deal it out (v.)

(Aus.) to attack, esp. verbally, to punish.

[Aus] ‘Fanny Flukem’s Ball’ in Bird o’ Freedom (Sydney) in J. Murray Larrikins (1973) 40: I’m quiet, I am, till I’m narked, / My talent are the same, / But when we deal it out you’ll find / We are no mugs at the game.
[Aus]Truth (Sydney) 12 May 4/8: Oh, crypes [...] I thought they was dealin’ it out to a copper.
[Aus]Bulletin (Sydney) 10 Feb. 24/4: [N]o amount of illustration will persuade the average cricketer to ‘deal out’ to it.
[Aus]Bulletin (Sydney) 8 Aug. 17: The efficacy of prayer, or what may happen to a Rocks push when ‘dealing it out’ to a ‘converted’ bobby.
[Aus]G.H. Lawson Dict. of Aus. Words And Terms 🌐 DEAL IT OUT—Administer punishment.
deal on (v.)

(US black) to trick, to deceive, to take advantage.

[US]D. Claerbaut Black Jargon in White America 62: dealt on (you) v. to take advantage of by outsmarting or doublecrossing.
[US](con. 1970) J.M. Del Vecchio 13th Valley (1983) 88: ‘I got some dudes need dealin on,’ Jax scowled.
deal someone one (v.)

see under one n.1

deal to (v.) (N.Z.)

1. to beat up.

K. Berry First Offender 147: Jim talking of bread, grass, acid, boob, screws and dealing to people, while Ben spoke of money, marijuana, LSD, prison officers, and good hidings [DNZE].
[NZ]G. Newbold Big Huey 247: deal to (v) Assault, beat up, damage, destroy.
Dominion Sun. Times (Wellington) 5 Aug. 3: He [...] had gone to the-house to deliver some bush justice. He said he would ‘deal to’ the person involved [DNZE].
[NZ]McGill Reed Dict. of N.Z. Sl.

2. to treat roughly.

TV1 (N.Z.) 30 May Rugby Commentator. Most of the team that dealt to Tonga are still with [the Canadian rugby team] [DNZE].
[NZ]Dominion (Wellington) 17 June 7: The bikies then dealt to the car by smashing windows [DNZE].

SE card-playing imagery, in slang uses

In phrases

deal from the south (v.)

(Aus.) to cheat, to defraud, to swindle.

[Aus]Truth (Sydney) 10 Jan. 3/8: That ole fool [...] was too busy getting in on me to notrice me ‘dealing from the south’ all the time.
deal off the bottom of the deck (v.) (also deal from the bottom of the deck/pack) [a classic method of cheating in cards]

(orig. US) to cheat, to defraud, to swindle.

[US]A. Bierce ‘A Cheating Preacher’ Black Beetles in Amber 148: When you ‘deal damnation round’ [...] Deal, and let all accept what you allot ’em. But, blast you! you are dealing from the bottom!
[US]Ade Knocking the Neighbors 78: He wanted to be remembered, 50 Years hence, as the Man who built the Library and not as the Guy who dealt from the Bottom of the Deck.
[US]Eve. Herald (Klamath Falls, OR) 29 Dec. 3/2: The only way to reform a man who has learned to deal off the bottom is to keep him good and scared.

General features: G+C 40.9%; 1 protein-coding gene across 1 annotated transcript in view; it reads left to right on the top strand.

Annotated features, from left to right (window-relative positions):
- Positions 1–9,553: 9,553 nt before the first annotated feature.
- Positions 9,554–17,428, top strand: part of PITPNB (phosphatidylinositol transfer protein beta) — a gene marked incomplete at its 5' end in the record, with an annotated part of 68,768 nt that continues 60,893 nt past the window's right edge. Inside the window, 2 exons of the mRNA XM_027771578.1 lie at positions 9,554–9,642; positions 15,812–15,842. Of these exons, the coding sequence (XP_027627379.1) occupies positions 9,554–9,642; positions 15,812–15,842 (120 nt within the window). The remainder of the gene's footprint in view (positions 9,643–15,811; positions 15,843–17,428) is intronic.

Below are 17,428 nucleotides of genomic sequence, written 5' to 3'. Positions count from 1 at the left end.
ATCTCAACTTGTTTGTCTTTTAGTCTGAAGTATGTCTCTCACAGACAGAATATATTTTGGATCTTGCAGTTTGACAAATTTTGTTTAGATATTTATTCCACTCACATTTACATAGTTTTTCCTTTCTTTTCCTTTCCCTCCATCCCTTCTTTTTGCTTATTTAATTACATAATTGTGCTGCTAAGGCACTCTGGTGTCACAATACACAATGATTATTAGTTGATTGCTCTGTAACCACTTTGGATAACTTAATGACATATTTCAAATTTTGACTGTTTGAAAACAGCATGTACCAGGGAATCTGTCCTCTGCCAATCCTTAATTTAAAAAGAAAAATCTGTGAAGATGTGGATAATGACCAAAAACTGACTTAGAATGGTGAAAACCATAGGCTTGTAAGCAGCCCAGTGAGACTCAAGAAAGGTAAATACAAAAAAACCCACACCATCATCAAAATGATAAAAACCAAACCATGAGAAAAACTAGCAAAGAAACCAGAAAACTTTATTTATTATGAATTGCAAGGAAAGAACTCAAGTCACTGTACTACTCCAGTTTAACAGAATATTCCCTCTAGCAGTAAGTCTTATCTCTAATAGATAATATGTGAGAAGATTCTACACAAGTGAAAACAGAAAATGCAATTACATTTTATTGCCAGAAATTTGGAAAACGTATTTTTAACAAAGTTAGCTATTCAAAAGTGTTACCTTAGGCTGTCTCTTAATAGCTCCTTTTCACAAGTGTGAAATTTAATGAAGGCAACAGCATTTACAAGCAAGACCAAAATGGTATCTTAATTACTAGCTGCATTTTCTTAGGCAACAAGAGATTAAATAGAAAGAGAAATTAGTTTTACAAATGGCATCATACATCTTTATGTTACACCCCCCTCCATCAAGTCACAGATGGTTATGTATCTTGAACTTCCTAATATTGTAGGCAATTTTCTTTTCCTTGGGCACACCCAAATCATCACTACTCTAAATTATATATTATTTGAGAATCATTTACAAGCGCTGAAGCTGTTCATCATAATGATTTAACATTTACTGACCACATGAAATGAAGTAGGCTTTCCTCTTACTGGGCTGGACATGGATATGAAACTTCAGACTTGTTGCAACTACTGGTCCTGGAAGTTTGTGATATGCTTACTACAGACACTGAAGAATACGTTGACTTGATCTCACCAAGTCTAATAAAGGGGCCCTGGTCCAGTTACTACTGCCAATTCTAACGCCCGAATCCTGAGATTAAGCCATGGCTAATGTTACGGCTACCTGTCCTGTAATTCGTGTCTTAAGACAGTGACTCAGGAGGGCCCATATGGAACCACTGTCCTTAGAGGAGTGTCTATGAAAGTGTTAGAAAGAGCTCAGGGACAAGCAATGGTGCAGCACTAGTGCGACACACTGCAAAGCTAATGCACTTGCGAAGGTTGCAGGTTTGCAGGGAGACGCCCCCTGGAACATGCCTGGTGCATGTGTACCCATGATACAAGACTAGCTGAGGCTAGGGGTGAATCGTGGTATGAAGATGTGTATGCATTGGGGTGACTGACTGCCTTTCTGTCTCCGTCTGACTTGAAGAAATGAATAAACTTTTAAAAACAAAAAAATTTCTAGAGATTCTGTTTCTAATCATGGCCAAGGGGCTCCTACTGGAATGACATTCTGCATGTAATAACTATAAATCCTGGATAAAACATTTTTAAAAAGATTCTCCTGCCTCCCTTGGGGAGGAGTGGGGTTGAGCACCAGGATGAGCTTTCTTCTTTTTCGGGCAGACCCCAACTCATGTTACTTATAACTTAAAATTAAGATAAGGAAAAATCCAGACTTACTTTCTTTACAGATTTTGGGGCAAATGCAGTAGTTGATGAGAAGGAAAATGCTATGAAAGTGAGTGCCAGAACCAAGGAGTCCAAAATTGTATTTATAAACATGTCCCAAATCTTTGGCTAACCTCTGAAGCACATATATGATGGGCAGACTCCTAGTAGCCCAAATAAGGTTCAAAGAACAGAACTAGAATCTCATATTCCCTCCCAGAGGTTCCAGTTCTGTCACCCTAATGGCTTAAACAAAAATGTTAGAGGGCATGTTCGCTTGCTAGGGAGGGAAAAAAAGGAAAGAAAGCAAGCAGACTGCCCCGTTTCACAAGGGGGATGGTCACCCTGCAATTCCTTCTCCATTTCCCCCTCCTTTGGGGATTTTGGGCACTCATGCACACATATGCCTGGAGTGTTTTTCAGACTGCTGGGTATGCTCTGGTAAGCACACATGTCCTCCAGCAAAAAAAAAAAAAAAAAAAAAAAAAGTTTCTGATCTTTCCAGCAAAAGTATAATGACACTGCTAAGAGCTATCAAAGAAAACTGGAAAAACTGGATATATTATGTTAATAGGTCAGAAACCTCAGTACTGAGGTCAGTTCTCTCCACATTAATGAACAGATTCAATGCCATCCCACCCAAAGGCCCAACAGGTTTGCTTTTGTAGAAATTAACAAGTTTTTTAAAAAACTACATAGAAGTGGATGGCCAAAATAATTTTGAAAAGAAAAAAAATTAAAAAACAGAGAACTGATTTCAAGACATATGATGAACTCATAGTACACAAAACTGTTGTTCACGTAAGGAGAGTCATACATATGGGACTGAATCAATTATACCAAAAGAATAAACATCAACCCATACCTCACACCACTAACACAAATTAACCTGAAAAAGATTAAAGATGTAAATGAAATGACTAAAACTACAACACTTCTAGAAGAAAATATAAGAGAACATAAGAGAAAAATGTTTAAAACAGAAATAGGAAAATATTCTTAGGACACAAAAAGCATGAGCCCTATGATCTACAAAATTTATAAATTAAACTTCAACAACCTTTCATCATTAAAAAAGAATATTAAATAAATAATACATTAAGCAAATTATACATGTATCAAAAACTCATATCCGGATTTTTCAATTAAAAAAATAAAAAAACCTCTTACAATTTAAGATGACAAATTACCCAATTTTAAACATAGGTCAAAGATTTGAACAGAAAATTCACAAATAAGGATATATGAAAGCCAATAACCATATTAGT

[US]W. Winchell On Broadway 19 Oct. [synd. col.] He is one of the nicer Broadway fellows — the sort who has never been known to deal from the bottom.
[US]P. Thomson ‘Five Men and a Horse’ in Botkin Folk-Say 286: Soon he’d be cashing in his chips. / Death had dealt an ace from bottom.
[US]D. Runyon Runyon à la Carte 195: Perhaps you are decorated for dealing the general a nice hand off the bottom?
[US](con. 1960s) D. Goines Whoreson 278: I was dealing them at her now from the bottom of the deck.
[US]H. Rawson Dict. of Invective (1991) 286: Among them: [...] deal from the bottom of the deck; to deal [one] in or out; to double-deal and double-dealer.
[US]W. Blevins Dict. of the Amer. West : deal from the bottom of the pack [...] to cheat or take unjustified advantage in any situation.
deal one off the top (v.)

(US) to give someone a piece of good luck.

[US]‘Iceberg Slim’ Pimp 280: Fate dealt me one off the top for a change.
deal someone in (v.)

(orig. US) to include in an undertaking, often a criminal one, to give someone a share; thus the reverse, deal someone out.

[US]W.R. Burnett Little Men, Big World 59: I have good reason to believe that Leon is trying to deal the Big City boys in.
[UK]J. Curtis Look Long Upon a Monkey 175: Leave off, copper. I told you. Deal her out of this.
[US]E. De Roo Young Wolves 11: They could look after her all they wanted to and deal him out of it.
deal them off the arm (v.)

see under arm n.

In exclamations

deal me out!

(US) a general excl. of rejection: I’m not interested, leave me out, etc.

M. Kantor Wicked Water 31: But when you start talking murder — well, you can deal me out.
[US]T. Runyon In For Life 270: Deal me out!
[US]T. Capote In Cold Blood (2000) 135: Then he heard Dick say, ‘Deal me out, baby. I'm a normal.’ Wasn’t that a horse’s laugh?
L. Barrett True-Blue Texan n.p.: ‘Then deal me out. Whatever it is, just deal me out.’ ‘You don’t understand, Sal. I can’t. You’re key to it all’.